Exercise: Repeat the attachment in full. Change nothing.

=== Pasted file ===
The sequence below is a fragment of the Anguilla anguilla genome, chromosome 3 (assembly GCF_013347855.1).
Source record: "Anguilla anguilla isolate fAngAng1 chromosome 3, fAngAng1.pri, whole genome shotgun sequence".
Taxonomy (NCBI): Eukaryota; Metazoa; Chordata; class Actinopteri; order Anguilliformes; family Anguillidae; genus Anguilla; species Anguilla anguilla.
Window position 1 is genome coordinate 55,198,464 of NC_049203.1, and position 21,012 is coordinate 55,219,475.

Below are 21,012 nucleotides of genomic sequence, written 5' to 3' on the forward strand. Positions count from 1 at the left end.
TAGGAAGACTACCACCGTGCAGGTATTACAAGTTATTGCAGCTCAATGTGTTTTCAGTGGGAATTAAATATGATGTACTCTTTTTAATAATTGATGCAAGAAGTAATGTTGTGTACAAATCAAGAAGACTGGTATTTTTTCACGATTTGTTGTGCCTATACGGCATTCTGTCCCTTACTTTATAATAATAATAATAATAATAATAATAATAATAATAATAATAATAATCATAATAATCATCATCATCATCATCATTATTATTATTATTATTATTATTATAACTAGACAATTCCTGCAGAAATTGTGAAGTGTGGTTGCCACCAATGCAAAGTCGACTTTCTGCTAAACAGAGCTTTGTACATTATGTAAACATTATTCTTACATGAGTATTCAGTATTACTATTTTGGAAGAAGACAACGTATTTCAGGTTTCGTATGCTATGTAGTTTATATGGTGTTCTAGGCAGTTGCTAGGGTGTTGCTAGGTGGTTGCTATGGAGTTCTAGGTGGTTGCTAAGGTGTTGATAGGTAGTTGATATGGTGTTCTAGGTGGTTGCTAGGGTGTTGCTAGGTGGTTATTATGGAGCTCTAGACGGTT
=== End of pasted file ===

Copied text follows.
The sequence below is a fragment of the Anguilla anguilla genome, chromosome 3 (assembly GCF_013347855.1).
Source record: "Anguilla anguilla isolate fAngAng1 chromosome 3, fAngAng1.pri, whole genome shotgun sequence".
Taxonomy (NCBI): Eukaryota; Metazoa; Chordata; class Actinopteri; order Anguilliformes; family Anguillidae; genus Anguilla; species Anguilla anguilla.
Window position 1 is genome coordinate 55,198,464 of NC_049203.1, and position 21,012 is coordinate 55,219,475.

Below are 21,012 nucleotides of genomic sequence, written 5' to 3' on the forward strand. Positions count from 1 at the left end.
TAGGAAGACTACCACCGTGCAGGTATTACAAGTTATTGCAGCTCAATGTGTTTTCAGTGGGAATTAAATATGATGTACTCTTTTTAATAATTGATGCAAGAAGTAATGTTGTGTACAAATCAAGAAGACTGGTATTTTTTCACGATTTGTTGTGCCTATACGGCATTCTGTCCCTTACTTTATAATAATAATAATAATAATAATAATAATAATAATAATAATAATAATCATAATAATCATCATCATCATCATCATTATTATTATTATTATTATTATTATAACTAGACAATTCCTGCAGAAATTGTGAAGTGTGGTTGCCACCAATGCAAAGTCGACTTTCTGCTAAACAGAGCTTTGTACATTATGTAAACATTATTCTTACATGAGTATTCAGTATTACTATTTTGGAAGAAGACAACGTATTTCAGGTTTCGTATGCTATGTAGTTTATATGGTGTTCTAGGCAGTTGCTAGGGTGTTGCTAGGTGGTTGCTATGGAGTTCTAGGTGGTTGCTAAGGTGTTGATAGGTAGTTGATATGGTGTTCTAGGTGGTTGCTAGGGTGTTGCTAGGTGGTTATTATGGAGCTCTAGACGGTT